In contemporary times, the Banda people are settled farmers in the Savannas.[17] Cotton and cassava farming was promoted among the Banda people by the French colonial officials, while Christian missionaries won many converts during the French rule.[5] Most Banda people are now Protestants (52%) or Catholic (38%). However, they have retained many of their traditional beliefs alongside those of Christianity, such as making sacrificial offerings to ancestral spirits for seasonal success for crops.[5]

The Banda people have their rites of passage, such as Semali which recognizes the crossing into adulthood. At weddings, dowries in the form of bridewealth have traditionally included iron implements for the family.[7] Polygyny was practiced historically among the Banda people, but this practice has declined in modern times.[1]

See also


  1. 1 2 3 4 5 6 7 Encyclopædia Britannica Online: Banda (people)
  2. 1 2 3 4 5 6 Kevin Shillington (2013). Encyclopedia of African History. Routledge. pp. 231–232. ISBN 978-1-135-45670-2.
  3. 1 2 3 Richard Bradshaw; Juan Fandos-Rius (2016). Historical Dictionary of the Central African Republic. Rowman & Littlefield Publishers. pp. 17–19. ISBN 978-0-8108-7992-8.
  4. 1 2 Sylviane A. Diouf (2003). Fighting the Slave Trade: West African Strategies. Ohio University Press. pp. 33–37. ISBN 978-0-8214-4180-0.
  5. 1 2 3 4 Richard Bradshaw; Juan Fandos-Rius (2016). Historical Dictionary of the Central African Republic. Rowman & Littlefield. pp. 93–94. ISBN 978-0-8108-7992-8.
  6. 1 2 Robert C. Mitchell; Donald G. Morrison; John N. Paden (1989). Black Africa: A Comparative Handbook. Palgrave Macmillan. pp. 404–405. ISBN 978-1-349-11023-0.
  7. 1 2 Anthony Appiah; Henry Louis Gates (2010). Encyclopedia of Africa. Oxford University Press. pp. 151–152. ISBN 978-0-19-533770-9.
  8. Toyin Falola; Daniel Jean-Jacques (2015). Africa: An Encyclopedia of Culture and Society. ABC-CLIO. p. 287. ISBN 978-1-59884-666-9.
  9. 1 2 Ann Brower Stahl (2001). Making History in Banda: Anthropological Visions of Africa's Past. Cambridge University Press. pp. 82–88, 23–24. ISBN 978-1-139-42886-6.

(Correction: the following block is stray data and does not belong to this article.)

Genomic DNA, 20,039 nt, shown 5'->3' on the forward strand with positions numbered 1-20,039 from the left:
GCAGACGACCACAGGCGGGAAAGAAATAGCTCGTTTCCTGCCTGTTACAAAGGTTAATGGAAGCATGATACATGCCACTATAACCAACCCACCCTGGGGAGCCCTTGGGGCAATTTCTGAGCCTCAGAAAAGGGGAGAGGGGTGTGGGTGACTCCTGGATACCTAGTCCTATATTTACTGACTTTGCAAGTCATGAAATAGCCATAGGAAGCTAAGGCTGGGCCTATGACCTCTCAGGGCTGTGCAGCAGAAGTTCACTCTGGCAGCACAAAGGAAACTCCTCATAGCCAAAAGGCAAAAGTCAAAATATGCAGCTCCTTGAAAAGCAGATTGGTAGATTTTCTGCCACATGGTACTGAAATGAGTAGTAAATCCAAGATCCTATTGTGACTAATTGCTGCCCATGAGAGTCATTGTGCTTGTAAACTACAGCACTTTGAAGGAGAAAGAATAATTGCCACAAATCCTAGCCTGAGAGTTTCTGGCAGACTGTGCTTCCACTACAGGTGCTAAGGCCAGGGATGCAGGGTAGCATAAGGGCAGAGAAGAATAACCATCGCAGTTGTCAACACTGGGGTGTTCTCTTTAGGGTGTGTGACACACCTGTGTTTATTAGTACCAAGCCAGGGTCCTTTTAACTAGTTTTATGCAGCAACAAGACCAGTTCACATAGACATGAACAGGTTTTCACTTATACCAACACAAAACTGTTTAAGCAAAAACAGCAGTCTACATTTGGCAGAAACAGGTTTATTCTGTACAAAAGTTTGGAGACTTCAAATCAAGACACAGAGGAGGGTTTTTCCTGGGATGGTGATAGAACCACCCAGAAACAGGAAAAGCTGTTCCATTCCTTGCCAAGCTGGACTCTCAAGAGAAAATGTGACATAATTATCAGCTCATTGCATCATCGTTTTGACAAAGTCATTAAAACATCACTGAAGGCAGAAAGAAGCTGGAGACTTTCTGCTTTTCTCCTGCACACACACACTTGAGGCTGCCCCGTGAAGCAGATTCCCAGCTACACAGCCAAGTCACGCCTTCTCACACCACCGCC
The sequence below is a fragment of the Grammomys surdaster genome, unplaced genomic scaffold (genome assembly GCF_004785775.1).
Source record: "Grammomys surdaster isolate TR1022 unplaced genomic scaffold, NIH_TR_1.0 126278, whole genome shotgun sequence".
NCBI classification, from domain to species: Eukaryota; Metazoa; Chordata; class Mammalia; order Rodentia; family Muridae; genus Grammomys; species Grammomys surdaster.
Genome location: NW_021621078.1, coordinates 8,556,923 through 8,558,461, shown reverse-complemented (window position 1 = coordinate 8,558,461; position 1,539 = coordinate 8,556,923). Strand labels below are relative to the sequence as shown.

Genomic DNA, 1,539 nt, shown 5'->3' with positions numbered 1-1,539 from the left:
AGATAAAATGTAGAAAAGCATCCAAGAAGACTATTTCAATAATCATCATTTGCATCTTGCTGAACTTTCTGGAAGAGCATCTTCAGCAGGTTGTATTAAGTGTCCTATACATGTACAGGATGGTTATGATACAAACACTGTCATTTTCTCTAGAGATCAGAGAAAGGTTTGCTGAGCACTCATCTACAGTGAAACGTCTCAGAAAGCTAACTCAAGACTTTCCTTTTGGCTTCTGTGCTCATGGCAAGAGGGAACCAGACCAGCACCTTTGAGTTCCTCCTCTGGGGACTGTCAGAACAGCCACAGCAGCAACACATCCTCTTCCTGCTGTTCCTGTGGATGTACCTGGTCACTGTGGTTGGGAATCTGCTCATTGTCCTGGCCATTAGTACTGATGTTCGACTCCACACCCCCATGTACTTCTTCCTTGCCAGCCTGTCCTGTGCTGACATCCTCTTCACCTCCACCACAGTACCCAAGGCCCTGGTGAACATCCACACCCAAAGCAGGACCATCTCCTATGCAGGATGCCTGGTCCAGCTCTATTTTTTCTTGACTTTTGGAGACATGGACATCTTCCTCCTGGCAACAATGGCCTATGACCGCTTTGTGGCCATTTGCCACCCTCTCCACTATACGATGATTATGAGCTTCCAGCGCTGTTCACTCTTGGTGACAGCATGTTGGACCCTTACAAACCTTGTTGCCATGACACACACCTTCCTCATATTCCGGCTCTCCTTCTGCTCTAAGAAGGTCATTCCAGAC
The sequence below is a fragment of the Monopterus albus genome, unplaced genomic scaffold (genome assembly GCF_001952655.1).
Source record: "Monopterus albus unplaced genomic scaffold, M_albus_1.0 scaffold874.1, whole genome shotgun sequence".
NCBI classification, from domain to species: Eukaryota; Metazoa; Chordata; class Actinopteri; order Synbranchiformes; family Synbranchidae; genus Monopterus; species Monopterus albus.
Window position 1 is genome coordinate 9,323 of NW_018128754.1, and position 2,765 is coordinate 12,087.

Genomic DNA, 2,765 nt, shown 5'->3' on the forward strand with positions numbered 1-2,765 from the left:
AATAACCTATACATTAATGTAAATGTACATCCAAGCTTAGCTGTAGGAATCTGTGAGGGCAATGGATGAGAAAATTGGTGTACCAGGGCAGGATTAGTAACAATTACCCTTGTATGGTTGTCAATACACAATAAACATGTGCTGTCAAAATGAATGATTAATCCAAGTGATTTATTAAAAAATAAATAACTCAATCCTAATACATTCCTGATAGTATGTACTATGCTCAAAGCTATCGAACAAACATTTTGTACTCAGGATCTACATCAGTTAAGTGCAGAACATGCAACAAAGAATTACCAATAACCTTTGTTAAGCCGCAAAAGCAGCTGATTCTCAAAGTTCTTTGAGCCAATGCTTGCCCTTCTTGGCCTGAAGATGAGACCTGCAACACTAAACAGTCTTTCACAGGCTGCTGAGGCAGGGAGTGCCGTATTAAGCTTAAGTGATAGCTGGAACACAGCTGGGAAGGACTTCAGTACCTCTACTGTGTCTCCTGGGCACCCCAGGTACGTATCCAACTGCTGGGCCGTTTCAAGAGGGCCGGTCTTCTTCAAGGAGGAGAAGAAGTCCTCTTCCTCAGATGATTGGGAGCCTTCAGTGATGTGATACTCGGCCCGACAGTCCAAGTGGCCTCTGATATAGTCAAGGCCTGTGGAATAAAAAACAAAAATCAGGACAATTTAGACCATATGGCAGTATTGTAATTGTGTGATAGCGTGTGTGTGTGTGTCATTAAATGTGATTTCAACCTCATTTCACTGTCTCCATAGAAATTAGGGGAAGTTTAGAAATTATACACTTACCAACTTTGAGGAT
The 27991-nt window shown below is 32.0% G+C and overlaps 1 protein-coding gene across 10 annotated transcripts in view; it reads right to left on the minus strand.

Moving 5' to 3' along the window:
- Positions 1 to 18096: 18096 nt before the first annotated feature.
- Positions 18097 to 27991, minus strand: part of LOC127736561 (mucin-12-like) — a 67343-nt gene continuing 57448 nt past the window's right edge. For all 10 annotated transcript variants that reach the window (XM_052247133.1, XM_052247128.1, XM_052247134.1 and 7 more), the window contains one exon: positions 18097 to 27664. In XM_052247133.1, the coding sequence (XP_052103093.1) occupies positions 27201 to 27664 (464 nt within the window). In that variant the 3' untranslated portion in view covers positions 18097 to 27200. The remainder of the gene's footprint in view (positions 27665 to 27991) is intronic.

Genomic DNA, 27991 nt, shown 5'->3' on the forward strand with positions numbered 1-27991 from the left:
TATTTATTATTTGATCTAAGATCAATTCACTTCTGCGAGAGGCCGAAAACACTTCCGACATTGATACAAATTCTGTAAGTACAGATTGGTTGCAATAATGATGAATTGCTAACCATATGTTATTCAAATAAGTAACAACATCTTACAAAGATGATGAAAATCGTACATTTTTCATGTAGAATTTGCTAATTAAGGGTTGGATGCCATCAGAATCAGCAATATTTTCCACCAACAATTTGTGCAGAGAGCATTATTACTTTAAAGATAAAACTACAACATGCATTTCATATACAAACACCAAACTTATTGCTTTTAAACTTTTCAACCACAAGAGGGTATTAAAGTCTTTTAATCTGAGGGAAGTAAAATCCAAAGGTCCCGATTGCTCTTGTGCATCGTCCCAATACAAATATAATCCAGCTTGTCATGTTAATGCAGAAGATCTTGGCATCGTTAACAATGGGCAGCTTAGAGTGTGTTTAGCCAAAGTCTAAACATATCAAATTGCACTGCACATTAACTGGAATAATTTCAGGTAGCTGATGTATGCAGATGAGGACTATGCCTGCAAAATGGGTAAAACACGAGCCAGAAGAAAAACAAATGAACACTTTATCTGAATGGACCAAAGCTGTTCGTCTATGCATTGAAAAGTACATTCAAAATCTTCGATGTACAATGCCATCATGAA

10. Dennis Cordell (2003). Sylviane A. Diouf, ed. Fighting the Slave Trade: West African Strategies. Ohio University Press. pp. 32–35. ISBN 978-0-8214-1517-7.
  11. 1 2 Richard Bradshaw; Juan Fandos-Rius (2016). Historical Dictionary of the Central African Republic. Rowman & Littlefield. p. 94. ISBN 978-0-8108-7992-8., Quote: "During the 19th century, slave raiders from what are now Chad, South Sudan and southeastern CAR began to penetrate Banda territory and killed or carried away many of its inhabitants. The arrival of European colonialists at the turn of the 20th century initially provided slave-raiding states with more weapons and this contributed to the depopulation of much of eastern CAR, but the French suppressed slave raiding once they established the colony of Ubangi-Shari. By this time, however, many Banda communities in eastern CAR had disappeared altogether."
  12. G. P. Makris (2000). Changing Masters: Spirit Possession and Identity Construction Among Slave Descendants and Other Subordinates in the Sudan. Northwestern University Press. pp. 197–199. ISBN 978-0-8101-1698-6.
  13. Francis Joseph Steingass (1992). A Comprehensive Persian-English Dictionary. Asian Educational Services. p. 202. ISBN 978-81-206-0670-8., Quote: "banda, Bound, fastened, fixed, chained, contained, shut up, a servant, slave, bondman, domestic (...)"
  14. Bernard Lewis (1992). Race and Slavery in the Middle East: An Historical Enquiry. Oxford University Press. pp. 126–127. ISBN 978-0-19-505326-5.
  15. Library of Congress, United States (2010). "Yangere (African people), Variants: Banda-Yangere (African people), Yanguere". LOC Linked Data Service. Retrieved 2016-10-19.
  16. Toyin Falola; Daniel Jean-Jacques (2015). Africa: An Encyclopedia of Culture and Society. ABC-CLIO. p. 287. ISBN 978-1-59884-666-9.
  17. Jacqueline Cassandra Woodfork (2006). Culture and Customs of the Central African Republic. Greenwood. pp. 9–10. ISBN 978-0-313-33203-6.